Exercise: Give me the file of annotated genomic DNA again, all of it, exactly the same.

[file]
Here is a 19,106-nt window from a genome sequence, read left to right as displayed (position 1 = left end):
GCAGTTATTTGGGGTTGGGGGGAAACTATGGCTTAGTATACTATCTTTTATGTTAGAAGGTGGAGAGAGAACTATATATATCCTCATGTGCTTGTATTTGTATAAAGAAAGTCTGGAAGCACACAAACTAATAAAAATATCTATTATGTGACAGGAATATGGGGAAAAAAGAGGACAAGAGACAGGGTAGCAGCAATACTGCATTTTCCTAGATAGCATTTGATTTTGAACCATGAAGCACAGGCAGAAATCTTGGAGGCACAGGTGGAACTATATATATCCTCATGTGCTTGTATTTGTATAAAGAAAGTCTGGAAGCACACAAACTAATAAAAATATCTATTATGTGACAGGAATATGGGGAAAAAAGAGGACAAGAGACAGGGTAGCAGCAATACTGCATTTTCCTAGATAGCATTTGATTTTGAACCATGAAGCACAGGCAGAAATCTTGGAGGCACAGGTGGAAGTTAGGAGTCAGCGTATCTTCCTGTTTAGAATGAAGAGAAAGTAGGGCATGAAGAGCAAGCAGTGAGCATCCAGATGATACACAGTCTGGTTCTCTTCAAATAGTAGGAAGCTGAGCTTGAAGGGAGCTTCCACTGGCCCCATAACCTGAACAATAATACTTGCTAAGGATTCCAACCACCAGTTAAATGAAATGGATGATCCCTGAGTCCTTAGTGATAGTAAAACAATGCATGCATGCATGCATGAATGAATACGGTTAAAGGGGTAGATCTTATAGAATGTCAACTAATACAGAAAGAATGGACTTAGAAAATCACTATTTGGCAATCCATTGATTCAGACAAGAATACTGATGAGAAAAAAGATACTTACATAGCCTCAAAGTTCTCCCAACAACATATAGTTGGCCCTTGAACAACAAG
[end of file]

Here is a 19,106-nt window from a genome sequence, read left to right as displayed (position 1 = left end):
GCAGTTATTTGGGGTTGGGGGGAAACTATGGCTTAGTATACTATCTTTTATGTTAGAAGGTGGAGAGAGAACTATATATATCCTCATGTGCTTGTATTTGTATAAAGAAAGTCTGGAAGCACACAAACTAATAAAAATATCTATTATGTGACAGGAATATGGGGAAAAAAGAGGACAAGAGACAGGGTAGCAGCAATACTGCATTTTCCTAGATAGCATTTGATTTTGAACCATGAAGCACAGGCAGAAATCTTGGAGGCACAGGTGGAACTATATATATCCTCATGTGCTTGTATTTGTATAAAGAAAGTCTGGAAGCACACAAACTAATAAAAATATCTATTATGTGACAGGAATATGGGGAAAAAAGAGGACAAGAGACAGGGTAGCAGCAATACTGCATTTTCCTAGATAGCATTTGATTTTGAACCATGAAGCACAGGCAGAAATCTTGGAGGCACAGGTGGAAGTTAGGAGTCAGCGTATCTTCCTGTTTAGAATGAAGAGAAAGTAGGGCATGAAGAGCAAGCAGTGAGCATCCAGATGATACACAGTCTGGTTCTCTTCAAATAGTAGGAAGCTGAGCTTGAAGGGAGCTTCCACTGGCCCCATAACCTGAACAATAATACTTGCTAAGGATTCCAACCACCAGTTAAATGAAATGGATGATCCCTGAGTCCTTAGTGATAGTAAAACAATGCATGCATGCATGCATGAATGAATACGGTTAAAGGGGTAGATCTTATAGAATGTCAACTAATACAGAAAGAATGGACTTAGAAAATCACTATTTGGCAATCCATTGATTCAGACAAGAATACTGATGAGAAAAAAGATACTTACATAGCCTCAAAGTTCTCCCAACAACATATAGTTGGCCCTTGAACAACAAG